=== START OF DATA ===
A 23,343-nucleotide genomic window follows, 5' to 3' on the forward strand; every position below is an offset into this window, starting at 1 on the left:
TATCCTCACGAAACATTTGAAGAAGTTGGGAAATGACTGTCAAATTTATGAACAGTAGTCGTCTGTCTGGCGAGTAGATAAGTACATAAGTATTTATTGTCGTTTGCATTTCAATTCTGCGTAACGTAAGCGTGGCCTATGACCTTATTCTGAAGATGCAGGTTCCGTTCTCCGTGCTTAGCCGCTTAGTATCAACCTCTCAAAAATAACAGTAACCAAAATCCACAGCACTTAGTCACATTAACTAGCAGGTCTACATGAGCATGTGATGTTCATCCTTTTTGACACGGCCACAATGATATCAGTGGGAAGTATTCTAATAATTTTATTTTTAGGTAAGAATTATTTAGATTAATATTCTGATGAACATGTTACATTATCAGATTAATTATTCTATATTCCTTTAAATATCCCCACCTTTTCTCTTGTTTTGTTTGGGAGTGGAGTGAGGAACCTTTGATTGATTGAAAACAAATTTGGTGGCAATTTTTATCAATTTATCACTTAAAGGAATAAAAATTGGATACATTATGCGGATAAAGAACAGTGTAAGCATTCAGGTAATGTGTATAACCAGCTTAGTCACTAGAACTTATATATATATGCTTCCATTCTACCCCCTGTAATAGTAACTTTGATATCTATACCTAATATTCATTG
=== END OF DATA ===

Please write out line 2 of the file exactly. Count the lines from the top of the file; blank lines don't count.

TATCCTCACGAAACATTTGAAGAAGTTGGGAAATGACTGTCAAATTTATGAACAGTAGTCGTCTGTCTGGCGAGTAGATAAGTACATAAGTATTTATTGTCGTTTGCATTTCAATTCTGCGTAACGTAAGCGTGGCCTATGACCTTATTCTGAAGATGCAGGTTCCGTTCTCCGTGCTTAGCCGCTTAGTATCAACCTCTCAAAAATAACAGTAACCAAAATCCACAGCACTTAGTCACATTAACTAGCAGGTCTACATGAGCATGTGATGTTCATCCTTTTTGACACGGCCACAATGATATCAGTGGGAAGTATTCTAATAATTTTATTTTTAGGTAAGAATTATTTAGATTAATATTCTGATGAACATGTTACATTATCAGATTAATTATTCTATATTCCTTTAAATATCCCCACCTTTTCTCTTGTTTTGTTTGGGAGTGGAGTGAGGAACCTTTGATTGATTGAAAACAAATTTGGTGGCAATTTTTATCAATTTATCACTTAAAGGAATAAAAATTGGATACATTATGCGGATAAAGAACAGTGTAAGCATTCAGGTAATGTGTATAACCAGCTTAGTCACTAGAACTTATATATATATGCTTCCATTCTACCCCCTGTAATAGTAACTTTGATATCTATACCTAATATTCATTG